ISLAMABAD, Jan 16 (APP):Foreign Minister Makhdoom Shah Mahmood Qureshi Thursday said that peace and stability in South Asia would remain elusive until the Kashmir dispute was resolved in accordance with international law and the wishes of the Kashmiri people.
He expressed these views during a meeting with the leadership of the Senate Foreign Relations Committee at Capitol Hill.
Republican Senator Jim Risch and Democratic Senator Bob Menendez, Chairman and Ranking Member of the Senate Foreign Relations Committee, welcomed the Foreign Minister to the Capitol.
Senators Risch and Menendez were joined by Senator Mitt Romney, the former Republican presidential candidate and Chair of the Senate Foreign Relations Subcommittee on Asia, and Democratic Senator Chris Murphy, Ranking Member of the Asia Subcommittee.
The Foreign Minister briefed the Senators on India’s brutal lock-down in Occupied Jammu and Kashmir, and its implications for regional security.
Both sides shared their perspectives on the U.S.-Pakistan bilateral relationship, the situation in South Asia, the Afghan peace process, and recent developments in the Middle East, a foreign office statement issued here said.
The Committee members appreciated Pakistan’s role in the Afghan peace process and requested Pakistan’s continued support. The Foreign Minister said that Pakistan was committed to the political reconciliation process in Afghanistan.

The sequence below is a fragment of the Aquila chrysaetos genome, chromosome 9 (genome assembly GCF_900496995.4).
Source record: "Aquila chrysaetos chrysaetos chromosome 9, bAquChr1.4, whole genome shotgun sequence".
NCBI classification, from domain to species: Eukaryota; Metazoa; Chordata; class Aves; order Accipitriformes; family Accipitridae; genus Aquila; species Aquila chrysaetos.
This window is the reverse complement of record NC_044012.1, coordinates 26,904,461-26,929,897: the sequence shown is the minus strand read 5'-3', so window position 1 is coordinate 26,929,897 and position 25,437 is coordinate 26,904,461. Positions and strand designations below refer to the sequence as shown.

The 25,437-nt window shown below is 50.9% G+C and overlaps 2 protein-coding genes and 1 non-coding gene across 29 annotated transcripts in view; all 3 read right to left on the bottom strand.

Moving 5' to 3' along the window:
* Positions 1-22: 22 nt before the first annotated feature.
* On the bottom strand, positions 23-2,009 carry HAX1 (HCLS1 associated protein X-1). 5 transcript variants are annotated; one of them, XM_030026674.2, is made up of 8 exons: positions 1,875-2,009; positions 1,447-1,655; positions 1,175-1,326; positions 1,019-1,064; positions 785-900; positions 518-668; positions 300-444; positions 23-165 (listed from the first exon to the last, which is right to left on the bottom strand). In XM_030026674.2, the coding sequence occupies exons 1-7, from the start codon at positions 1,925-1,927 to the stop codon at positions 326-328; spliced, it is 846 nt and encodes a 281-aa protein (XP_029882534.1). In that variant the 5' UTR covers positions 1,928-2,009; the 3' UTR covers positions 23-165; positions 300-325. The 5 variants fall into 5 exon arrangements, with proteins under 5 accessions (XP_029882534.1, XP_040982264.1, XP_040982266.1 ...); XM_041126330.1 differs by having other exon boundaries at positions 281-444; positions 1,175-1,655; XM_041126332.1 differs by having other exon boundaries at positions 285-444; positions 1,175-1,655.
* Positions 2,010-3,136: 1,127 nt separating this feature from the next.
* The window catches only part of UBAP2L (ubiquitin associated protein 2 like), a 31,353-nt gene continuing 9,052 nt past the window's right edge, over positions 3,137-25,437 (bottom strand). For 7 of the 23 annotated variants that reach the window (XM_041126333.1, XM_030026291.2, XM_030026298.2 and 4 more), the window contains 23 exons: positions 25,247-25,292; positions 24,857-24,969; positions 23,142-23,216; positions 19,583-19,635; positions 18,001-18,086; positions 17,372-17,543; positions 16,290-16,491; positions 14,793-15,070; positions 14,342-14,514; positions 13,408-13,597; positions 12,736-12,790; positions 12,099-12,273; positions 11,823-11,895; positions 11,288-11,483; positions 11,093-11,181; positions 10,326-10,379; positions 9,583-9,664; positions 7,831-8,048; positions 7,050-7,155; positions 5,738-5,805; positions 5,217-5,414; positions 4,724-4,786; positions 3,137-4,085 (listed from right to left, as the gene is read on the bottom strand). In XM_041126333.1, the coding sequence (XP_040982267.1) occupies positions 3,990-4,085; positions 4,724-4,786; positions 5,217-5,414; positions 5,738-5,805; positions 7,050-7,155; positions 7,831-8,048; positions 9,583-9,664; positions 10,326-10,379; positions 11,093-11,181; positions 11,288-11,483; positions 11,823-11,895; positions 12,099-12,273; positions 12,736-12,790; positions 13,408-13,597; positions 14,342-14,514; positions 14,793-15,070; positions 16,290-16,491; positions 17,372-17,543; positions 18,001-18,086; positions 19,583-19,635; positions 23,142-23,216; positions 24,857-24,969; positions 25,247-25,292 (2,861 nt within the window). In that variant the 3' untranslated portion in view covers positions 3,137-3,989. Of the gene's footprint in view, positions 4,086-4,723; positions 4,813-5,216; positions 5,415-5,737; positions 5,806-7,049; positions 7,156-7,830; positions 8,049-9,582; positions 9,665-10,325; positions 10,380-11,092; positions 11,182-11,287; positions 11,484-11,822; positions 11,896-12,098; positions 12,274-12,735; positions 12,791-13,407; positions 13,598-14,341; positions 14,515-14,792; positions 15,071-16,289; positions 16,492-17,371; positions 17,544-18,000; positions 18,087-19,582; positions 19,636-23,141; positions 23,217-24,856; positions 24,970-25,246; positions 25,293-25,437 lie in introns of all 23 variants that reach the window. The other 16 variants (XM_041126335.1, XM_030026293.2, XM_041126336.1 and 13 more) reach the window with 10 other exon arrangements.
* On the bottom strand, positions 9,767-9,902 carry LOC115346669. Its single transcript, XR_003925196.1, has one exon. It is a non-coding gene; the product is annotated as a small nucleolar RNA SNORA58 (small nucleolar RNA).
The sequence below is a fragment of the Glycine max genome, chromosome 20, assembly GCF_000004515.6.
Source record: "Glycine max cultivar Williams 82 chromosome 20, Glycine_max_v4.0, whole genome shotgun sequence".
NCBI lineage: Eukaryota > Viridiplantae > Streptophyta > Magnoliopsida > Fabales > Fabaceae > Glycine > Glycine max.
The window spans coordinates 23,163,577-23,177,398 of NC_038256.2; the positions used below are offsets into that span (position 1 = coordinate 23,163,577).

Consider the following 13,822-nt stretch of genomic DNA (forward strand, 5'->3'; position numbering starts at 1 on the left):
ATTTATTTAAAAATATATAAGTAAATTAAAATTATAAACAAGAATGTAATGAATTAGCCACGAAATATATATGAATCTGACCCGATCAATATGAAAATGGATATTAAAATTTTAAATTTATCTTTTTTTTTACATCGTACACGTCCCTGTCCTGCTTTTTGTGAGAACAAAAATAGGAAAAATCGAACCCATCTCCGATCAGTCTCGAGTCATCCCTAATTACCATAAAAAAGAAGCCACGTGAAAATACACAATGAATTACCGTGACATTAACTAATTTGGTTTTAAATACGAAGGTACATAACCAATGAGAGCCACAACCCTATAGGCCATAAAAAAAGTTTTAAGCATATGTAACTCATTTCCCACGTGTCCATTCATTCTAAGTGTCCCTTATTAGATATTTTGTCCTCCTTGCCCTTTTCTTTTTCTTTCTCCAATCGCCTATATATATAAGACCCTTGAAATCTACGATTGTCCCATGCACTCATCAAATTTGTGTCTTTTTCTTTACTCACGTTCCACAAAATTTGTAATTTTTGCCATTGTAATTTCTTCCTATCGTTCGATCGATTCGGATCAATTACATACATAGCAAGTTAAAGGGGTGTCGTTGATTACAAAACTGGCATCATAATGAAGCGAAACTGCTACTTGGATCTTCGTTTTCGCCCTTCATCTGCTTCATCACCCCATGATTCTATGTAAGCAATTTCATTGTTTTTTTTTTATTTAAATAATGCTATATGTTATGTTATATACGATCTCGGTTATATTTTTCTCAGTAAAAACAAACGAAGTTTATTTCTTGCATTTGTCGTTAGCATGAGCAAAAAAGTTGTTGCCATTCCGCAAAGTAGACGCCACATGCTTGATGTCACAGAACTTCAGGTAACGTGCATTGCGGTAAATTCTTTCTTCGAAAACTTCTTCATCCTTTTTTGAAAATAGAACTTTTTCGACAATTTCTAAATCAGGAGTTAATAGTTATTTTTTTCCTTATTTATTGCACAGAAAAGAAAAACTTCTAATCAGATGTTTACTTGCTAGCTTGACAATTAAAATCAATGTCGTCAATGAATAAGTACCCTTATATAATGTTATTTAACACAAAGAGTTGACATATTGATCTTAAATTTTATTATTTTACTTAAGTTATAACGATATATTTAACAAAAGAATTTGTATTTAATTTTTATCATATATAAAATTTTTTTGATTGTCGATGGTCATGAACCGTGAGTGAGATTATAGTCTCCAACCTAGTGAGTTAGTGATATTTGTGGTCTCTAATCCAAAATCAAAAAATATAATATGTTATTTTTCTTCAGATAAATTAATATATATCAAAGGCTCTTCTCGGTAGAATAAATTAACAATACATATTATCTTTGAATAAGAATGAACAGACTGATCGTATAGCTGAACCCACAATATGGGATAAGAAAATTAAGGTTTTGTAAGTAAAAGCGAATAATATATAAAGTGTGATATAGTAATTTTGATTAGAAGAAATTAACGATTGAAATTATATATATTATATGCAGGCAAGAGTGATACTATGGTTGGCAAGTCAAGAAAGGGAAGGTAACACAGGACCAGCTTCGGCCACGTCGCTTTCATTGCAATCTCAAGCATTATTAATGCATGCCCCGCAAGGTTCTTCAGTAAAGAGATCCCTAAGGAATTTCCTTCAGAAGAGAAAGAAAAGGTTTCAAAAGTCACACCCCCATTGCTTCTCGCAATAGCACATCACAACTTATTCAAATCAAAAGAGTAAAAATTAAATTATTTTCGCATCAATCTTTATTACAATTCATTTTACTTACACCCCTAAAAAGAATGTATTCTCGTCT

Foreign Minister Qureshi noted that the history of Pakistan-U.S. relations bore testimony to the value of working together.
He reaffirmed Pakistan’s resolve to continue to play a constructive role and to work with the United States to bring peace in the region.
Referring to Pakistan’s role in defusing tensions in the Middle East, the Foreign Minister said that “Pakistan is for peace and we would do whatever we can to promote and facilitate peace.”
The leadership of the U.S. Senate Foreign Relations Committee agreed with the Foreign Minister on the need for continued cooperation between the two countries for achieving their common objectives on the bilateral and regional fronts.